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Sutherland has assured all Australian fans that the rotation policy will cease to exist during the Ashes
Cricket Australia’s rotation policy has been controversial since day one as the board continues to search for ways to protect their pace bowlers from falling victim to career-threatening injuries, but Cricket Australia chief executive James Sutherland has looked to calm fears by stating that none of the baggy greens’ quick bowlers will be rotated during the upcoming Ashes series.
Sutherland added that the board and national selectors would pick the best XI for every single Test instead of resting and picking players depending on how tired or fresh they are.
During Australia’s 1-0 home loss to South Africa in December, Cricket Australia were slammed by the media and former players for leaving Peter Siddle and Ben Hilfenhaus out of the side for the final Test at Perth.
Cricket Australia found themselves in the firing line once again during the Boxing Day Test against Sri Lanka as left-arm seamer Mitchell Starc was left out of the team, despite declaring himself fit to play and taking 14 wickets in the previous two Tests.
In both instances it was revealed that the bowlers were struggling with niggles and were extremely fatigued, but Cricket Australia defended their decision to rest the players, stating that they did not want their top bowlers succumbing to serious injuries.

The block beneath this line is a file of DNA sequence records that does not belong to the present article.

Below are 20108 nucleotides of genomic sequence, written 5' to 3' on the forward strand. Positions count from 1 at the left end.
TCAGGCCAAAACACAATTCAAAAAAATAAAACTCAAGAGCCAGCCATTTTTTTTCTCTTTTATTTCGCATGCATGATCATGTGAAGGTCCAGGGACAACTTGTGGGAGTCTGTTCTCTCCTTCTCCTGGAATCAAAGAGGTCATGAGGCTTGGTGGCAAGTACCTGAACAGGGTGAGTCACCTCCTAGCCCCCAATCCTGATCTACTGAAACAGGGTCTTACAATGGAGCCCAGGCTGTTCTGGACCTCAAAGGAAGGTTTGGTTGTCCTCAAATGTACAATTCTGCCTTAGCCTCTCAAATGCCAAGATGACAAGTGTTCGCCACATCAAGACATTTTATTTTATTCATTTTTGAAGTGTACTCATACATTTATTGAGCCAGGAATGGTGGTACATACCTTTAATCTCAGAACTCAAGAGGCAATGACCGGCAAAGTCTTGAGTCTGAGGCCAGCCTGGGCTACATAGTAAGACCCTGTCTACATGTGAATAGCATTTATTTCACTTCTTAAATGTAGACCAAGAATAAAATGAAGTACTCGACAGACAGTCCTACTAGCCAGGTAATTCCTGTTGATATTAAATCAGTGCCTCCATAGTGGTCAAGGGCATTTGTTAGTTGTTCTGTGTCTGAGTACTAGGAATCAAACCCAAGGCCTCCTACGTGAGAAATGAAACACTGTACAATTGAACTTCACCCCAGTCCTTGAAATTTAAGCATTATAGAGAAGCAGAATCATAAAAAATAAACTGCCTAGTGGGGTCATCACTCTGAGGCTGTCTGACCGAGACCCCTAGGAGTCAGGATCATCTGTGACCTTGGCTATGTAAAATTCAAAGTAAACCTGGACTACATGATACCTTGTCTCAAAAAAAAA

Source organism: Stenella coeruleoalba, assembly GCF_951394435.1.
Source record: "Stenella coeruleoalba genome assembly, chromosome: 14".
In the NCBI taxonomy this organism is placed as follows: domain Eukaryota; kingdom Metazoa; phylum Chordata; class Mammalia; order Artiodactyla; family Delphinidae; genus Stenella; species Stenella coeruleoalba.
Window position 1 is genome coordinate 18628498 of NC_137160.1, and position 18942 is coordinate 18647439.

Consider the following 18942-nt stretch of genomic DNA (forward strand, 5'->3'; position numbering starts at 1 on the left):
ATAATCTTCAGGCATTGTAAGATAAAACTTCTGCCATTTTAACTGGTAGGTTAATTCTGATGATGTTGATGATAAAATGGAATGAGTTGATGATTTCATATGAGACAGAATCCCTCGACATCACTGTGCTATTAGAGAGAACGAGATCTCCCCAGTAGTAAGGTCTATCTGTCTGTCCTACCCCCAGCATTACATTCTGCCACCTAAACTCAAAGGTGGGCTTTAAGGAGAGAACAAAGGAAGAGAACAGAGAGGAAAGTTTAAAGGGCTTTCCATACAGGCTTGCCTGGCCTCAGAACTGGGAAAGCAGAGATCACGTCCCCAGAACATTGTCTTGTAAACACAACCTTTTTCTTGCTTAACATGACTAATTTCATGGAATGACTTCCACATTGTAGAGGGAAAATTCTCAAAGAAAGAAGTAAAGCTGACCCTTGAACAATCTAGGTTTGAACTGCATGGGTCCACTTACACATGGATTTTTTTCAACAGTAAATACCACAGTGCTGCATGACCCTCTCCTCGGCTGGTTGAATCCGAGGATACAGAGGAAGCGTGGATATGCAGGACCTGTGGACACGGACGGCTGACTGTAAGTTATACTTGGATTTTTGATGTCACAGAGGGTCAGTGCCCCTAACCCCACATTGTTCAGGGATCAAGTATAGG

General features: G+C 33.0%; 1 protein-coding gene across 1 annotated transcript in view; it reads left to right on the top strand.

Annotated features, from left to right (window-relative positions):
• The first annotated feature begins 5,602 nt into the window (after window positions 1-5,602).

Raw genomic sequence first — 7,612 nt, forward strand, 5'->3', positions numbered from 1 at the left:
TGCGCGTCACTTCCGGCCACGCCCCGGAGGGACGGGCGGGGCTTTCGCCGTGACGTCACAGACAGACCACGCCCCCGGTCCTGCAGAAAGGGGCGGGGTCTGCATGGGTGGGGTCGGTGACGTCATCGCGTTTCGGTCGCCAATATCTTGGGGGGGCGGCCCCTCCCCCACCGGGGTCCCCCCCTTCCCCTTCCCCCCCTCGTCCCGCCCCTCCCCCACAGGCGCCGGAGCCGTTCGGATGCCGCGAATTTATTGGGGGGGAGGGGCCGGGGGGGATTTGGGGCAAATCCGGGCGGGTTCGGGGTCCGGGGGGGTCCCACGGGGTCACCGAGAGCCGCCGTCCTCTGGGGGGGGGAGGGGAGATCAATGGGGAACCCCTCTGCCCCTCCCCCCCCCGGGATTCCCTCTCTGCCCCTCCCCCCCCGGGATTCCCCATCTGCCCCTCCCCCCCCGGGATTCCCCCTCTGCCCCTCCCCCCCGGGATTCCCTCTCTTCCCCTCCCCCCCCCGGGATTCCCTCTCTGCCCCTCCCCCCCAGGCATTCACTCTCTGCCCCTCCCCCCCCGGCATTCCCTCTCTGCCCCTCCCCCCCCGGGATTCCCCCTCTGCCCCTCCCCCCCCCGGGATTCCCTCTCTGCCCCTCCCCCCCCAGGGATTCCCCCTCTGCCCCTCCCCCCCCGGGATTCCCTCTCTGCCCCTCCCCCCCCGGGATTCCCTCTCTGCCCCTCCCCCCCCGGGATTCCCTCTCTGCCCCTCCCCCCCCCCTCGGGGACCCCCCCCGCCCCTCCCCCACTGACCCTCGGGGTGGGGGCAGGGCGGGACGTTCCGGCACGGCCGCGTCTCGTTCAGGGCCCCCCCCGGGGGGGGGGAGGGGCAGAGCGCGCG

“I think certainly looking ahead to the Ashes series in England and next summer in Australia you won’t see any of that rotation policy, as you call it, in the fashion that we have in the past,” Sutherland said on ABC radio. “It’s about providing opportunities to players for a team that’s in transition so the selectors can see, give players opportunities at international level and see how they cope with that and respond.
“For well over a decade the Australian selectors have adopted a policy of doing that particularly with one-day cricket. I’ve got no doubt that will continue but for Ashes Test matches we will day in day out be picking our best team.”
Newly recruited coach Darren Lehmann is also one of the team selectors and has been known to pick teams in favour of the best XI and not based on fatigue levels.
Sutherland also noted that the recent controversies surrounding Australian players would have definitely made ex-coach Mickey Arthur look like a scapegoat, but he added that the entire Cricket Australia organisation had to take responsibility for the actions of their players both on and off the field.
“People will no doubt say Mickey Arthur is a scapegoat in this and to some extent he is but realistically as head coach you need to take responsibility for the performance of the team,” Sutherland said. “The players also need to stand up. We all do.”